The accelerator tunnels need to be made safe to allow particles to blast around the accelerator ring at energies above 7TeV, an energy target that will hopefully be reached by the end of this month.
Another, less hi-tech issue surrounds the copper sheaths that surround the superconducting joints through the tunnel. The copper sheaths are a failsafe feature that have been installed to prevent sudden heating of the electromagnets that collimate and accelerate the particle "beams" during operation. Engineers are concerned that they might not be sufficient to mitigate the risk of a future breakdown.
This sudden heating is known as a "quench," an old nemesis of the LHC. Back in 2008, during the first commissioning of the collider, a quench caused terrible damage to a section of magnets, physically ripping them from the floor.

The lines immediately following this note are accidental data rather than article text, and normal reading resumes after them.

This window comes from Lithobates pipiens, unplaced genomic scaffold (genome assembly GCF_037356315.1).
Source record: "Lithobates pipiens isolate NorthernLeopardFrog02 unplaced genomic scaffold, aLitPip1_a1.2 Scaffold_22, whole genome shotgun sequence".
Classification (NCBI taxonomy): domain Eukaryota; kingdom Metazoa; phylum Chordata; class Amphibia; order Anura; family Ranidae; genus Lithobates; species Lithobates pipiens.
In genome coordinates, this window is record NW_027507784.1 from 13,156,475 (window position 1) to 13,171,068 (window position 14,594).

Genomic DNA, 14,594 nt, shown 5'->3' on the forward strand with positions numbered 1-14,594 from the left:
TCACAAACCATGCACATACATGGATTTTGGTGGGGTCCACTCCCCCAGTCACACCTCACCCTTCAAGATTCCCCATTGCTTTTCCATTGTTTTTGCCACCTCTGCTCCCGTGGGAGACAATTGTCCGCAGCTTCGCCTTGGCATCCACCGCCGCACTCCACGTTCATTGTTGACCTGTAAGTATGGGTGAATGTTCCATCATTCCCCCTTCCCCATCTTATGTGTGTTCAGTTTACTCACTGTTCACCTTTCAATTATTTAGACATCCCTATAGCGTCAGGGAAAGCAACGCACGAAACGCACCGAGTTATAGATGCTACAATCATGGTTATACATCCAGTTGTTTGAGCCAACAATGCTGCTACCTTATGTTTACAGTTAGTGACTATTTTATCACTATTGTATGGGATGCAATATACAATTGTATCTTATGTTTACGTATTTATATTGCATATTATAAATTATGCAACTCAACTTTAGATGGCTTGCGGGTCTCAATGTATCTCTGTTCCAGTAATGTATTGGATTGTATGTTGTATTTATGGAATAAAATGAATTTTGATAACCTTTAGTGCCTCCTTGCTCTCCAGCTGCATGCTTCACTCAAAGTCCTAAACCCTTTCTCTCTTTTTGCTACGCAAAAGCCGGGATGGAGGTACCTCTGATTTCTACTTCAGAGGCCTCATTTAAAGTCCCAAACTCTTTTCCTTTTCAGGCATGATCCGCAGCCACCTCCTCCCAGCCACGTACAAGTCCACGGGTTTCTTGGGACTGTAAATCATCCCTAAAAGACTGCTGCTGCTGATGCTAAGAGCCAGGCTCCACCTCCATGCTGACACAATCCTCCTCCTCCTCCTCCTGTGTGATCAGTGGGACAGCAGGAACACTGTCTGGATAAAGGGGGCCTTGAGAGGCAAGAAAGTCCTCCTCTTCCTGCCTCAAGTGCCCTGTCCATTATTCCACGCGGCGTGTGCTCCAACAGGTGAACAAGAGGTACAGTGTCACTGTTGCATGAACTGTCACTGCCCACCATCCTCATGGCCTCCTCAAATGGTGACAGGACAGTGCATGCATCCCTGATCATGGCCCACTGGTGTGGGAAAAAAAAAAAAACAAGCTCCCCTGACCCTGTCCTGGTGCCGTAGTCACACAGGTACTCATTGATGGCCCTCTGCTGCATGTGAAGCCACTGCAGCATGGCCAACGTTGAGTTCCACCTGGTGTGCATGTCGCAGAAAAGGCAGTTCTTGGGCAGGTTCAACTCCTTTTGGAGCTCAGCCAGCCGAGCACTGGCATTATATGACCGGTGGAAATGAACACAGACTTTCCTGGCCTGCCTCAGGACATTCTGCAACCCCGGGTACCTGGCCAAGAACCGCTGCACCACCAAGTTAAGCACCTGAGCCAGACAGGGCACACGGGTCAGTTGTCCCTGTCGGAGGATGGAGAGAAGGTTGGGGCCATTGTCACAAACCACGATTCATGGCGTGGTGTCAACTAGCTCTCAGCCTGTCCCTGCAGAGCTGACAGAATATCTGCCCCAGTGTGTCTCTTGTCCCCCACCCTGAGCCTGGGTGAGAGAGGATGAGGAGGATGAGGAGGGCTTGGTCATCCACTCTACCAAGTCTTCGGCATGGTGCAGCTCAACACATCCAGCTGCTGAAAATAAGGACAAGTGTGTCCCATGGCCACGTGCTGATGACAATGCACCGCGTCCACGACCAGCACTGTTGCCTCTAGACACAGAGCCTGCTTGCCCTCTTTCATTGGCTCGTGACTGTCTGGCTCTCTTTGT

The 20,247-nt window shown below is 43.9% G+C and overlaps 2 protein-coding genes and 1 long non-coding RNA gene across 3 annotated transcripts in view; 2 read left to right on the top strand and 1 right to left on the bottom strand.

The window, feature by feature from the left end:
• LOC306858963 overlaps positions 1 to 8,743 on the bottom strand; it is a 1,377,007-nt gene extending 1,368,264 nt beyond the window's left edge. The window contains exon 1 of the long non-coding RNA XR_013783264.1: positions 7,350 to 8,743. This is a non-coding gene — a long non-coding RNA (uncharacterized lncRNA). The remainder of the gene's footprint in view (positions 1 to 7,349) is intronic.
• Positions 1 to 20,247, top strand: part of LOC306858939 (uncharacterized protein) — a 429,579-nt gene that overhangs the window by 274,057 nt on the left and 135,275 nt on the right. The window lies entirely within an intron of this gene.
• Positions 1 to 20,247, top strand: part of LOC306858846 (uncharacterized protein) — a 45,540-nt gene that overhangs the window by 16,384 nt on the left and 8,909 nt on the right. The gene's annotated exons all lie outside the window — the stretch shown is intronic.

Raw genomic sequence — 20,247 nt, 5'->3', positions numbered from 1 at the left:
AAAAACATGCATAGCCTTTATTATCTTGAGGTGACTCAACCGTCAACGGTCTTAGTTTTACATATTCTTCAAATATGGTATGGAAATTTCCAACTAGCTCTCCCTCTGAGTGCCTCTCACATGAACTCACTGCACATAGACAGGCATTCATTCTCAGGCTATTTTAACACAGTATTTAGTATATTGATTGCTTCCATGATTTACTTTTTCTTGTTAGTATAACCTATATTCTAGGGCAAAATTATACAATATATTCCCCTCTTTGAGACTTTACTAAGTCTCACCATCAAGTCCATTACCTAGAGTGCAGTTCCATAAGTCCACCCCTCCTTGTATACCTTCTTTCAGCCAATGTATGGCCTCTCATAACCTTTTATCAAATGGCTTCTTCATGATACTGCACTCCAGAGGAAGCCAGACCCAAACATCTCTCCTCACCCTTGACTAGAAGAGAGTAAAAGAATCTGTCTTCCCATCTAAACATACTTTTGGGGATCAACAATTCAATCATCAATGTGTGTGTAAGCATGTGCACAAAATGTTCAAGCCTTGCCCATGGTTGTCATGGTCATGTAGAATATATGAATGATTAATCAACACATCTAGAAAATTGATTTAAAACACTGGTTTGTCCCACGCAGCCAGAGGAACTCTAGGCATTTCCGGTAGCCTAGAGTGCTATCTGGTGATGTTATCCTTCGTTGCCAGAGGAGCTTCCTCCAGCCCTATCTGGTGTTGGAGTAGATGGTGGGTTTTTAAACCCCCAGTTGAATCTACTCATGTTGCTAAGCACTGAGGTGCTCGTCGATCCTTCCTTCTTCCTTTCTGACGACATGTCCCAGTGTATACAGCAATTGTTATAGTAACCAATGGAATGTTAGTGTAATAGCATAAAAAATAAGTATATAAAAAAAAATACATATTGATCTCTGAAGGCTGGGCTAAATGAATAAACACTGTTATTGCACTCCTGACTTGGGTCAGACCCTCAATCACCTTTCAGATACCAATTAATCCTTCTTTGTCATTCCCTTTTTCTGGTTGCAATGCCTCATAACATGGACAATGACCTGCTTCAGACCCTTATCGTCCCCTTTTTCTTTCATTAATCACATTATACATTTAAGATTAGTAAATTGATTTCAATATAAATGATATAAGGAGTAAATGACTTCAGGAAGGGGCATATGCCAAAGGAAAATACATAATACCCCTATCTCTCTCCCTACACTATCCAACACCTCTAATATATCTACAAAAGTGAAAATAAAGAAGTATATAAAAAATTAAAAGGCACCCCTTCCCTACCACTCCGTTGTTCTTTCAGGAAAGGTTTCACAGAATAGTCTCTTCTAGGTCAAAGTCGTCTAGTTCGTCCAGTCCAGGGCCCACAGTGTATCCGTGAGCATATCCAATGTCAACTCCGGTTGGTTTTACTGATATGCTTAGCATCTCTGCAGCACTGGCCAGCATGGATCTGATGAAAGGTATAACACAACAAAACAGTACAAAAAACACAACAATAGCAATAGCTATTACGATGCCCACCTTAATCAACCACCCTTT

Although this is most definitely a setback, the LHC will still be able to carry out science at energies never before harnessed by mankind for at least another 18 months. It may not be the 14TeV collision energies that the LHC has been designed to deliver, but 7TeV will still provide us with a glimpse of what this monster physics experiment can do.